''I was told that I would get $25,000 and a Camaro,'' Lucas said. ''I looked (at the coach) and said, 'That's not going to happen. I'm going to go home (for Christmas) and I'm going to come back and graduate from high school at Oak Bay.'
''The coach went berserk.''
Players as good as Lucas don't just stop playing hockey. But Lucas did, and the next year he remained out of junior hockey and played for the University of British Columbia for the 1976-77 season.
After one college season, a coach of another major junior team, the Sault Ste. Marie (Ontario) Greyhounds, called Lucas.
''He said, 'Why don't you come play with me? We got this great centerman. He's 16 years old.' ''
Lucas did not recognize the player's name.
''I had no idea who Wayne Gretzky was,'' he said.
With Gretzky showing his remarkable skills, the Greyhounds drew large crowds and Gretzky's linemates complemented him. Lucas finished with 50 goals and 67 assists in 61 games.
THE HIGHLIGHT WAS A DANCE
At age 20, Lucas attracted the scouts and was drafted in the first round of the 1978 draft by the Philadelphia Flyers.
Lucas thought he had a solid preseason training camp with the Flyers, and played in six games with Philadelphia.
But soon he was sent to the Flyers' American Hockey League affiliate in Portland, the Maine Mariners.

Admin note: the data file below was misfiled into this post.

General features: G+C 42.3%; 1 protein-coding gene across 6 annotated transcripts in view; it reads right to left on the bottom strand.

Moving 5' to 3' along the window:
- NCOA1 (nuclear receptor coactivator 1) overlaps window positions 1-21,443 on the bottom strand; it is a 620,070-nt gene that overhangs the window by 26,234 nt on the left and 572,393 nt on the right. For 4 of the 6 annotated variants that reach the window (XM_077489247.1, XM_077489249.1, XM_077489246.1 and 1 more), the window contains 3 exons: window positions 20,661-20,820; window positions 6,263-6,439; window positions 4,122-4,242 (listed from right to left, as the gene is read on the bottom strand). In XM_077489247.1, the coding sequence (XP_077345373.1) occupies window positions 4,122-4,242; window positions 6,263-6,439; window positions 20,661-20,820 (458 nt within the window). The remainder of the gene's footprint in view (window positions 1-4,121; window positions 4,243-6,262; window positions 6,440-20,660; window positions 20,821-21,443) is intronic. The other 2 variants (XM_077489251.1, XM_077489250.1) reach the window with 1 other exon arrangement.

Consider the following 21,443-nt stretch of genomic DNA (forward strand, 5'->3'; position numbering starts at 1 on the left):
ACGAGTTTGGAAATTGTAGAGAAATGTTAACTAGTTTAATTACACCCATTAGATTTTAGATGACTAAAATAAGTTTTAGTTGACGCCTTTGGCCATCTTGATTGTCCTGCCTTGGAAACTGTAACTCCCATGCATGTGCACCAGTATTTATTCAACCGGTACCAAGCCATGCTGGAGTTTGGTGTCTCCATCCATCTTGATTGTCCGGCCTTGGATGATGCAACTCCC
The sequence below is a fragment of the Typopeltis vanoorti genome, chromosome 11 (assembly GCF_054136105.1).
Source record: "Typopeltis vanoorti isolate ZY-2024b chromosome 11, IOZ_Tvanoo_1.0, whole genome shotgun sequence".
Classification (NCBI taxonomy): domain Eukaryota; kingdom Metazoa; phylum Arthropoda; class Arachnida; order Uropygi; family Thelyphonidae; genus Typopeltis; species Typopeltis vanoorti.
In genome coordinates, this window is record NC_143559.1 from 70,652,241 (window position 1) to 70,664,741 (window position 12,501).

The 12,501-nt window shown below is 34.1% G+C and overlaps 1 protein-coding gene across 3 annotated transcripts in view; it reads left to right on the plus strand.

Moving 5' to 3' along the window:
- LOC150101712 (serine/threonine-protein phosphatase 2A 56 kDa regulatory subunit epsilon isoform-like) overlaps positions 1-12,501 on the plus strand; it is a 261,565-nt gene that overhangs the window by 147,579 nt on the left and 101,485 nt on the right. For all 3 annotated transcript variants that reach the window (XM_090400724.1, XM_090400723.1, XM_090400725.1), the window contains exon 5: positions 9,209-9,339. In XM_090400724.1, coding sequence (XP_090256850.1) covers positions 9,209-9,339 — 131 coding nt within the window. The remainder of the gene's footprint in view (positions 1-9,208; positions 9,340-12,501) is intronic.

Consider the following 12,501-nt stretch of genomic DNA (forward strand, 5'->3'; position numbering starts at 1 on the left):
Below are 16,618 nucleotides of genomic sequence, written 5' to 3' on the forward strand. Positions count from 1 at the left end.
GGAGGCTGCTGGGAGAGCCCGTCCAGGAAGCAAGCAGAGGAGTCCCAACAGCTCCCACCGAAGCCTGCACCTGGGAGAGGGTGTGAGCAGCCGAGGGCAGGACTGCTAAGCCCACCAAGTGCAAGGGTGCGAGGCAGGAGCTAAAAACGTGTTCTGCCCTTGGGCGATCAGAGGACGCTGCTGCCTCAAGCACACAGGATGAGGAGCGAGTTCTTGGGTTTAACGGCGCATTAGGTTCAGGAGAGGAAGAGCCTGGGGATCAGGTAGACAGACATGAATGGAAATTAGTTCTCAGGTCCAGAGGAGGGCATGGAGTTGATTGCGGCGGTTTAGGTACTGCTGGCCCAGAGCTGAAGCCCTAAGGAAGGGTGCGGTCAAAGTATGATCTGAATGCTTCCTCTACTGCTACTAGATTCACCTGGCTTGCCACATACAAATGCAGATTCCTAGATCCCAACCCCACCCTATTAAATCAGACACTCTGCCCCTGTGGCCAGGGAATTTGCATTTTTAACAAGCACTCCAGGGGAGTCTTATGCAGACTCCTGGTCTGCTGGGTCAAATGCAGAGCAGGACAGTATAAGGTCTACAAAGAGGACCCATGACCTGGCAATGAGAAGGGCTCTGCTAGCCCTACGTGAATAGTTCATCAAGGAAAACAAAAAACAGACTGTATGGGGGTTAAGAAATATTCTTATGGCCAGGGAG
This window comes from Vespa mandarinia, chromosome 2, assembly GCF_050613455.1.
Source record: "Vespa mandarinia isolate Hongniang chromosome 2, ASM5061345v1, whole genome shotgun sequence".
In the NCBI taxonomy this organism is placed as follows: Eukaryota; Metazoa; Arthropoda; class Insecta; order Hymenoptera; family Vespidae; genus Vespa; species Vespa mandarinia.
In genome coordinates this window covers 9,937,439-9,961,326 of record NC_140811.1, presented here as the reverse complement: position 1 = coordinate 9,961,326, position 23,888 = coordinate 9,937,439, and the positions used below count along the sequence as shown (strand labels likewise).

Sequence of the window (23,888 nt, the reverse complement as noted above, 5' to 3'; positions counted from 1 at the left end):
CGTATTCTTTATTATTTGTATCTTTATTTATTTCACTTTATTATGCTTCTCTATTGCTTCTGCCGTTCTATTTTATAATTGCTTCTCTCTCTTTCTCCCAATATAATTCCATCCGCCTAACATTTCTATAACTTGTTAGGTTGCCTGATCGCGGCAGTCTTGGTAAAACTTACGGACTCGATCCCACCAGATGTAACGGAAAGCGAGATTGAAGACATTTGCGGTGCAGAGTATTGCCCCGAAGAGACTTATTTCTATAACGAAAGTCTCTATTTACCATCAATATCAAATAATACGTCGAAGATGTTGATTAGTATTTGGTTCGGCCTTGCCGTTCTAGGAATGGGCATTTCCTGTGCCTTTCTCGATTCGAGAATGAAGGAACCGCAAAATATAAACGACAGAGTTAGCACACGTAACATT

''I was devastated,'' he said. ''That was probably one of the low points. They gave me a piece of paper with (directions from) I-95 North. I was to meet the Maine Mariners in Springfield, Mass.
''I was playing in the National Hockey League and all of a sudden I'm in Springfield, in one of the oldest rinks in the American Hockey League.''
Lucas struggled early.
''I was my own worst enemy. I should have had a better attitude about it. But I was so down and hard on myself for not being able to stick up there.''
Lucas finished with 21 goals and 19 assists in 70 games, and added three goals and six assists in 10 playoff games as the Mariners won the Calder Cup.
But the highlight of the season was a team New Year's Eve party, where he met Tina Brown, a Portland native.
''He asked me to dance -- little did I know he doesn't like to dance,'' Tina said.
Lucas played a second full season in Portland, 1979-80. After that season, he and Tina were married in Hawaii.
The couple returned to Portland but didn't stay long. The Flyers were giving up on Lucas. They bought out his contract, and Lucas ended up playing for the Fort Worth Texans in the Central Hockey League.
Following that season, in 1981, the Rochester Americans of the AHL contacted Lucas about playing for them.
''But by then,'' he said, ''hockey for me wasn't what I thought it was going to be.''
STARTING LIFE AFTER HOCKEY
Lucas enrolled at the University of Southern Maine, taking business and computer science courses. He interned at a real estate office and enjoyed it.
''I liked the business -- self-motivation and all that,'' he said. ''You just have to go out and earn it.''
Lucas got his degree and then his real estate license, as did Tina. In 1988 they established Lucas Real Estate in Portland. For extra income, as well as medical benefits, Lucas took a regular part-time job with UPS. And Lucas is still with the company, driving a truck on the morning airport route.
The Lucases settled into their first home in Portland, and welcomed the addition of Wade in 1986. Dan Lucas applied his calm and focused personality as a father.